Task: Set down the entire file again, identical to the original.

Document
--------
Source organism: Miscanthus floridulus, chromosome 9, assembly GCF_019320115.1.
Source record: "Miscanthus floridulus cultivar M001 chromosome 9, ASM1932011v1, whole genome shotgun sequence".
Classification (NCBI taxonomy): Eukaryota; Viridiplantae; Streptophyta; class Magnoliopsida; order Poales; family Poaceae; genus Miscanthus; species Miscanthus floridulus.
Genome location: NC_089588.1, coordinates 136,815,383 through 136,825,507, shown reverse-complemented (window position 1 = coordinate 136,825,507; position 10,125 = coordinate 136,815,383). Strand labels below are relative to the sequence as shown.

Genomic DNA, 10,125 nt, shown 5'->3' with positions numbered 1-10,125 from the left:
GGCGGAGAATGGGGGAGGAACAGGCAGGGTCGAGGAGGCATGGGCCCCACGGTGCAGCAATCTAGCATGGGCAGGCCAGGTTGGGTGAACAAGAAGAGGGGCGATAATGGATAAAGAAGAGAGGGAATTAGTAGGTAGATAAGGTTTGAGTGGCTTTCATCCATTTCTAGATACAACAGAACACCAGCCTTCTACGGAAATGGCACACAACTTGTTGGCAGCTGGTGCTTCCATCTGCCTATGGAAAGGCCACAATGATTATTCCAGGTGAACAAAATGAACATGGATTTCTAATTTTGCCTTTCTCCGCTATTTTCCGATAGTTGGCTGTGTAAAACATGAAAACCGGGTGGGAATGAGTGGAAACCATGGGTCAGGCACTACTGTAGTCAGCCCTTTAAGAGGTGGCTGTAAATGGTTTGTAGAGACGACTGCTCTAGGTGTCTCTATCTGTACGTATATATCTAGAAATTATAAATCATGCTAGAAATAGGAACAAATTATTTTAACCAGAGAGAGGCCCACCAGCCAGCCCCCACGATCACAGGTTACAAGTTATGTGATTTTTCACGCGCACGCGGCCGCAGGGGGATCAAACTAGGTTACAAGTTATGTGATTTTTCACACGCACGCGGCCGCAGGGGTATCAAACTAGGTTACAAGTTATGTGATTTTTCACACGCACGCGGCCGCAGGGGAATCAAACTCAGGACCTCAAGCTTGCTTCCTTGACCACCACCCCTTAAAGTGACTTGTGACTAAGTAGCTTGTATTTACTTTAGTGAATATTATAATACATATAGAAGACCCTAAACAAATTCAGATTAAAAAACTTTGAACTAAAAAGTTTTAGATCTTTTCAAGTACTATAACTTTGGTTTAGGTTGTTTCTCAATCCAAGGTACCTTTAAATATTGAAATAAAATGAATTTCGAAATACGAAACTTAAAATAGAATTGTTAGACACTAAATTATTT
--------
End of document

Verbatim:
Source organism: Miscanthus floridulus, chromosome 9, assembly GCF_019320115.1.
Source record: "Miscanthus floridulus cultivar M001 chromosome 9, ASM1932011v1, whole genome shotgun sequence".
Classification (NCBI taxonomy): Eukaryota; Viridiplantae; Streptophyta; class Magnoliopsida; order Poales; family Poaceae; genus Miscanthus; species Miscanthus floridulus.
Genome location: NC_089588.1, coordinates 136,815,383 through 136,825,507, shown reverse-complemented (window position 1 = coordinate 136,825,507; position 10,125 = coordinate 136,815,383). Strand labels below are relative to the sequence as shown.

Genomic DNA, 10,125 nt, shown 5'->3' with positions numbered 1-10,125 from the left:
GGCGGAGAATGGGGGAGGAACAGGCAGGGTCGAGGAGGCATGGGCCCCACGGTGCAGCAATCTAGCATGGGCAGGCCAGGTTGGGTGAACAAGAAGAGGGGCGATAATGGATAAAGAAGAGAGGGAATTAGTAGGTAGATAAGGTTTGAGTGGCTTTCATCCATTTCTAGATACAACAGAACACCAGCCTTCTACGGAAATGGCACACAACTTGTTGGCAGCTGGTGCTTCCATCTGCCTATGGAAAGGCCACAATGATTATTCCAGGTGAACAAAATGAACATGGATTTCTAATTTTGCCTTTCTCCGCTATTTTCCGATAGTTGGCTGTGTAAAACATGAAAACCGGGTGGGAATGAGTGGAAACCATGGGTCAGGCACTACTGTAGTCAGCCCTTTAAGAGGTGGCTGTAAATGGTTTGTAGAGACGACTGCTCTAGGTGTCTCTATCTGTACGTATATATCTAGAAATTATAAATCATGCTAGAAATAGGAACAAATTATTTTAACCAGAGAGAGGCCCACCAGCCAGCCCCCACGATCACAGGTTACAAGTTATGTGATTTTTCACGCGCACGCGGCCGCAGGGGGATCAAACTAGGTTACAAGTTATGTGATTTTTCACACGCACGCGGCCGCAGGGGTATCAAACTAGGTTACAAGTTATGTGATTTTTCACACGCACGCGGCCGCAGGGGAATCAAACTCAGGACCTCAAGCTTGCTTCCTTGACCACCACCCCTTAAAGTGACTTGTGACTAAGTAGCTTGTATTTACTTTAGTGAATATTATAATACATATAGAAGACCCTAAACAAATTCAGATTAAAAAACTTTGAACTAAAAAGTTTTAGATCTTTTCAAGTACTATAACTTTGGTTTAGGTTGTTTCTCAATCCAAGGTACCTTTAAATATTGAAATAAAATGAATTTCGAAATACGAAACTTAAAATAGAATTGTTAGACACTAAATTATTT